Under a crown of hair,                      
a glimpsed face,
round and fair,
with milky skin,
bright yes, white teeth,
and confident smile
of assured security.

                                                                                *

 With very best wishes, Patricia

Sunday, 31 March 2019

Fudge and Food for Thought



Dear Reader,

I am back reading about the Tudor Age.  What is it about the Tudor Age that is so compelling I wonder?  Perhaps it was because it was such an exciting time, never knowing, for instance, what
Henry VIII would do next.  About food this week:  apparently ordinary Englishmen ate well during the Tudor Age.  They lived on beef, mutton, capons and pigeons. They ate wheat bread and rye bread, butter, cheese, eggs and fish.  A Frenchman who came over to England in 1598 remarked that the English ate more meat and less bread than the French, and had better table manners.  He also noted that they put lots of sugar in their drinks, which he thought was the reason why so many Englishmen and women, including the Queen, had black teeth.   A good deal of honey was eaten and as English honey had a reputation for being particularly good, it was exported in large quantities to France and other countries.

The Englishman had a reputation throughout Europe for gluttony; it was said that overeating was the English vice, just as lust was the French Vice and drunkenness the German vice.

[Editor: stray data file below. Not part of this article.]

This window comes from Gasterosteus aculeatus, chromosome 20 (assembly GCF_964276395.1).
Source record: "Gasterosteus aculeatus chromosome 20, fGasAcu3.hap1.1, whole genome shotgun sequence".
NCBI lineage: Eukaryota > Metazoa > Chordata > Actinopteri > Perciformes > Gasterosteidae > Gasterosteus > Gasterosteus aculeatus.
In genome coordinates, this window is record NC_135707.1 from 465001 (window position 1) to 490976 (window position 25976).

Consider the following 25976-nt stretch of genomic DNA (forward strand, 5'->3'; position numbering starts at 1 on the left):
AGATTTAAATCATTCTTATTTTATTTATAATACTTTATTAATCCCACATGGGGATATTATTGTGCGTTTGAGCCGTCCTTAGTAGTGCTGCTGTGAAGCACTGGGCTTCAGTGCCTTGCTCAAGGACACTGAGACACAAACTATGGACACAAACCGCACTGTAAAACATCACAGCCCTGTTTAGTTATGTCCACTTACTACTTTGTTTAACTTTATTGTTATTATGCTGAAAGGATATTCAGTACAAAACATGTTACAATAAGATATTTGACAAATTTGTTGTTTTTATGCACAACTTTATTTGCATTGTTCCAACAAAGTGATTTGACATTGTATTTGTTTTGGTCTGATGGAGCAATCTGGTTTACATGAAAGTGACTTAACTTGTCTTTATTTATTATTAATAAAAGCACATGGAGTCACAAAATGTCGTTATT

*



Fudge and Food for Thought

In the night, captive,
I think of all the fudge I ate,
all the feelings of guilt I had
in my teens, my middle age, old age,
all the sadness at my weakness
my inability to resist temptation.

Tossing uneasily in my bed
I think would I be more comely
if I had resisted,
more desirable, prettier, more amusing,
would I have had a happier life
without fudge in it?

At dawn, I think, what the hell.
Now in my seventies, does it matter
what I ate to make me fatter?
Because now I am where I want to be
plump, happy, peaceful, and guilt free.

                                                                        *

With very best wishes, Patricia


Sunday, 24 March 2019

For You Everyman




Dear Reader,